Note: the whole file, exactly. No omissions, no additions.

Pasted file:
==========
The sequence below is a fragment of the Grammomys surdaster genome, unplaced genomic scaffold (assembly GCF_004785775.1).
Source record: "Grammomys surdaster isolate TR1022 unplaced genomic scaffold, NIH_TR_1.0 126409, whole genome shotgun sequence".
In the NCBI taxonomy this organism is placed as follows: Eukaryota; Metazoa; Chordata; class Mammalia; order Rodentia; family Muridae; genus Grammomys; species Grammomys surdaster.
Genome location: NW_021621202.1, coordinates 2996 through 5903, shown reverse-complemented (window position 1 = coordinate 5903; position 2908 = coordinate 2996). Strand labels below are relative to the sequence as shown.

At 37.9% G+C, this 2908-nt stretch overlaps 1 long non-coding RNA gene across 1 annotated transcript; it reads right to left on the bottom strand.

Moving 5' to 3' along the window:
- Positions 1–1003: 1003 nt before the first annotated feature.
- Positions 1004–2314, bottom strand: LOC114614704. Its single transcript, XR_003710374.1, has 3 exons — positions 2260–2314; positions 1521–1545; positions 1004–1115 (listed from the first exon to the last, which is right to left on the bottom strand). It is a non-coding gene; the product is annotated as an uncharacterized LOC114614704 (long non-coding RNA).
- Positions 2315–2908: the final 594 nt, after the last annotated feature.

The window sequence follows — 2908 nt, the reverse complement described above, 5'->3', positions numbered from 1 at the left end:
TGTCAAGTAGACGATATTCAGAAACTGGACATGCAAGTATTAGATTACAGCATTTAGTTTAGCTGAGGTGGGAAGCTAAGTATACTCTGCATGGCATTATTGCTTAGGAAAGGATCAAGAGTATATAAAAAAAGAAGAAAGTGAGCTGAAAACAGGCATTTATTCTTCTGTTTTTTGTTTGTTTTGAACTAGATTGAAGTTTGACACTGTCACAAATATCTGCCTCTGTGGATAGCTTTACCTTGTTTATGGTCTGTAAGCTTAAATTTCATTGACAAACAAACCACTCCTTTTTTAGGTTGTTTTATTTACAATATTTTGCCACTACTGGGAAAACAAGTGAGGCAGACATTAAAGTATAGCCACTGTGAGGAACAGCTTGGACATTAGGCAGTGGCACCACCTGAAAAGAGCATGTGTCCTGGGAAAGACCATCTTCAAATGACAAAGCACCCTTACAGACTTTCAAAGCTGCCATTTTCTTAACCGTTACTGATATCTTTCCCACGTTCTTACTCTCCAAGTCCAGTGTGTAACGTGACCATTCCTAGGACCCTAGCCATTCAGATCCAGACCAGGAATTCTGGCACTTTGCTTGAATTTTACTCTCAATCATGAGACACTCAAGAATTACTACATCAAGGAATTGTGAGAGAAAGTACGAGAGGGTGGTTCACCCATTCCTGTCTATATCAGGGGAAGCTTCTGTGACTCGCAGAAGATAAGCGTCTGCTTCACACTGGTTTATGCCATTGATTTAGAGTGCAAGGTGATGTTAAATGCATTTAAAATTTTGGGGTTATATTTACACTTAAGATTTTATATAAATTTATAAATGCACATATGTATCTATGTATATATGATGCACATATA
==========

The sequence below is a fragment of the Grammomys surdaster genome, unplaced genomic scaffold (assembly GCF_004785775.1).
Source record: "Grammomys surdaster isolate TR1022 unplaced genomic scaffold, NIH_TR_1.0 126409, whole genome shotgun sequence".
In the NCBI taxonomy this organism is placed as follows: Eukaryota; Metazoa; Chordata; class Mammalia; order Rodentia; family Muridae; genus Grammomys; species Grammomys surdaster.
Genome location: NW_021621202.1, coordinates 2996 through 5903, shown reverse-complemented (window position 1 = coordinate 5903; position 2908 = coordinate 2996). Strand labels below are relative to the sequence as shown.

At 37.9% G+C, this 2908-nt stretch overlaps 1 long non-coding RNA gene across 1 annotated transcript; it reads right to left on the bottom strand.

Moving 5' to 3' along the window:
- Positions 1–1003: 1003 nt before the first annotated feature.
- Positions 1004–2314, bottom strand: LOC114614704. Its single transcript, XR_003710374.1, has 3 exons — positions 2260–2314; positions 1521–1545; positions 1004–1115 (listed from the first exon to the last, which is right to left on the bottom strand). It is a non-coding gene; the product is annotated as an uncharacterized LOC114614704 (long non-coding RNA).
- Positions 2315–2908: the final 594 nt, after the last annotated feature.

The window sequence follows — 2908 nt, the reverse complement described above, 5'->3', positions numbered from 1 at the left end:
TGTCAAGTAGACGATATTCAGAAACTGGACATGCAAGTATTAGATTACAGCATTTAGTTTAGCTGAGGTGGGAAGCTAAGTATACTCTGCATGGCATTATTGCTTAGGAAAGGATCAAGAGTATATAAAAAAAGAAGAAAGTGAGCTGAAAACAGGCATTTATTCTTCTGTTTTTTGTTTGTTTTGAACTAGATTGAAGTTTGACACTGTCACAAATATCTGCCTCTGTGGATAGCTTTACCTTGTTTATGGTCTGTAAGCTTAAATTTCATTGACAAACAAACCACTCCTTTTTTAGGTTGTTTTATTTACAATATTTTGCCACTACTGGGAAAACAAGTGAGGCAGACATTAAAGTATAGCCACTGTGAGGAACAGCTTGGACATTAGGCAGTGGCACCACCTGAAAAGAGCATGTGTCCTGGGAAAGACCATCTTCAAATGACAAAGCACCCTTACAGACTTTCAAAGCTGCCATTTTCTTAACCGTTACTGATATCTTTCCCACGTTCTTACTCTCCAAGTCCAGTGTGTAACGTGACCATTCCTAGGACCCTAGCCATTCAGATCCAGACCAGGAATTCTGGCACTTTGCTTGAATTTTACTCTCAATCATGAGACACTCAAGAATTACTACATCAAGGAATTGTGAGAGAAAGTACGAGAGGGTGGTTCACCCATTCCTGTCTATATCAGGGGAAGCTTCTGTGACTCGCAGAAGATAAGCGTCTGCTTCACACTGGTTTATGCCATTGATTTAGAGTGCAAGGTGATGTTAAATGCATTTAAAATTTTGGGGTTATATTTACACTTAAGATTTTATATAAATTTATAAATGCACATATGTATCTATGTATATATGATGCACATATA